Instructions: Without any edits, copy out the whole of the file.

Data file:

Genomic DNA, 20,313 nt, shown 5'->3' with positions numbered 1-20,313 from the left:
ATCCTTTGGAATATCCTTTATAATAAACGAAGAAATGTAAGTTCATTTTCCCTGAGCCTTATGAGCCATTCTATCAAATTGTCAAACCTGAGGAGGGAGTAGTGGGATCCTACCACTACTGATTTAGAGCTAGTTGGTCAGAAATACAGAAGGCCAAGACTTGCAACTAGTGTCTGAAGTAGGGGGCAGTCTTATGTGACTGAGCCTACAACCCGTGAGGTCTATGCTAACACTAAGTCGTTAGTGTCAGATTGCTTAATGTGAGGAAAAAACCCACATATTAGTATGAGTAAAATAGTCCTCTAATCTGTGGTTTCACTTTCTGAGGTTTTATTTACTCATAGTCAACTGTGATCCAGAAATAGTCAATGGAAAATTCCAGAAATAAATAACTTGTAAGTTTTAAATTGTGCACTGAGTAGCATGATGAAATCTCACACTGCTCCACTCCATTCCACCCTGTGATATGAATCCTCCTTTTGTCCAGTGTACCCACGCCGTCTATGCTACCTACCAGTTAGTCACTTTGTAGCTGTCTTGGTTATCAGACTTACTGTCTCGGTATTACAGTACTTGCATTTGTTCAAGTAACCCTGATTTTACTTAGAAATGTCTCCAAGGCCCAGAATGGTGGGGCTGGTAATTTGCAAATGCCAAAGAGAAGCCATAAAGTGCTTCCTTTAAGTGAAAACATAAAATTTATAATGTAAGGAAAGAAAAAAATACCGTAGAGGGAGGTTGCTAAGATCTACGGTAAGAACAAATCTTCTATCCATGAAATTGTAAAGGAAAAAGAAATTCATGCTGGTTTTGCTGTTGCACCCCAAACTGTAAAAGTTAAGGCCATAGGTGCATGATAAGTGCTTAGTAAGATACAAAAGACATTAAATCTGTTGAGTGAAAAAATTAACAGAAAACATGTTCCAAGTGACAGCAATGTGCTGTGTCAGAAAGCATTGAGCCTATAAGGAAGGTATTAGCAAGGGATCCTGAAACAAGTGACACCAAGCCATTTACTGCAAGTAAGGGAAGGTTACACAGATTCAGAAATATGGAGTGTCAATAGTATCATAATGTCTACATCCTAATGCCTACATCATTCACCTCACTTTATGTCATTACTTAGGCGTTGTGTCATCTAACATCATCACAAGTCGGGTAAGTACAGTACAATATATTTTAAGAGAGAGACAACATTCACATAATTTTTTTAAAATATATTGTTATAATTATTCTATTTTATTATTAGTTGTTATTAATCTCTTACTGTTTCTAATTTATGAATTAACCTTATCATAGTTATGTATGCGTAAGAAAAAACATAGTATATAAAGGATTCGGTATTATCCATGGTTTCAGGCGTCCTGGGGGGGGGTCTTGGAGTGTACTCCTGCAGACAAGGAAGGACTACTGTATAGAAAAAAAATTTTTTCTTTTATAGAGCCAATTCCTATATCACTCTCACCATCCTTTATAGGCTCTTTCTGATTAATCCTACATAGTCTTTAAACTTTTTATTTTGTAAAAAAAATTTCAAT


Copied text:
Genomic DNA, 20,313 nt, shown 5'->3' with positions numbered 1-20,313 from the left:
ATCCTTTGGAATATCCTTTATAATAAACGAAGAAATGTAAGTTCATTTTCCCTGAGCCTTATGAGCCATTCTATCAAATTGTCAAACCTGAGGAGGGAGTAGTGGGATCCTACCACTACTGATTTAGAGCTAGTTGGTCAGAAATACAGAAGGCCAAGACTTGCAACTAGTGTCTGAAGTAGGGGGCAGTCTTATGTGACTGAGCCTACAACCCGTGAGGTCTATGCTAACACTAAGTCGTTAGTGTCAGATTGCTTAATGTGAGGAAAAAACCCACATATTAGTATGAGTAAAATAGTCCTCTAATCTGTGGTTTCACTTTCTGAGGTTTTATTTACTCATAGTCAACTGTGATCCAGAAATAGTCAATGGAAAATTCCAGAAATAAATAACTTGTAAGTTTTAAATTGTGCACTGAGTAGCATGATGAAATCTCACACTGCTCCACTCCATTCCACCCTGTGATATGAATCCTCCTTTTGTCCAGTGTACCCACGCCGTCTATGCTACCTACCAGTTAGTCACTTTGTAGCTGTCTTGGTTATCAGACTTACTGTCTCGGTATTACAGTACTTGCATTTGTTCAAGTAACCCTGATTTTACTTAGAAATGTCTCCAAGGCCCAGAATGGTGGGGCTGGTAATTTGCAAATGCCAAAGAGAAGCCATAAAGTGCTTCCTTTAAGTGAAAACATAAAATTTATAATGTAAGGAAAGAAAAAAATACCGTAGAGGGAGGTTGCTAAGATCTACGGTAAGAACAAATCTTCTATCCATGAAATTGTAAAGGAAAAAGAAATTCATGCTGGTTTTGCTGTTGCACCCCAAACTGTAAAAGTTAAGGCCATAGGTGCATGATAAGTGCTTAGTAAGATACAAAAGACATTAAATCTGTTGAGTGAAAAAATTAACAGAAAACATGTTCCAAGTGACAGCAATGTGCTGTGTCAGAAAGCATTGAGCCTATAAGGAAGGTATTAGCAAGGGATCCTGAAACAAGTGACACCAAGCCATTTACTGCAAGTAAGGGAAGGTTACACAGATTCAGAAATATGGAGTGTCAATAGTATCATAATGTCTACATCCTAATGCCTACATCATTCACCTCACTTTATGTCATTACTTAGGCGTTGTGTCATCTAACATCATCACAAGTCGGGTAAGTACAGTACAATATATTTTAAGAGAGAGACAACATTCACATAATTTTTTTAAAATATATTGTTATAATTATTCTATTTTATTATTAGTTGTTATTAATCTCTTACTGTTTCTAATTTATGAATTAACCTTATCATAGTTATGTATGCGTAAGAAAAAACATAGTATATAAAGGATTCGGTATTATCCATGGTTTCAGGCGTCCTGGGGGGGGGTCTTGGAGTGTACTCCTGCAGACAAGGAAGGACTACTGTATAGAAAAAAAATTTTTTCTTTTATAGAGCCAATTCCTATATCACTCTCACCATCCTTTATAGGCTCTTTCTGATTAATCCTACATAGTCTTTAAACTTTTTATTTTGTAAAAAAAATTTCAAT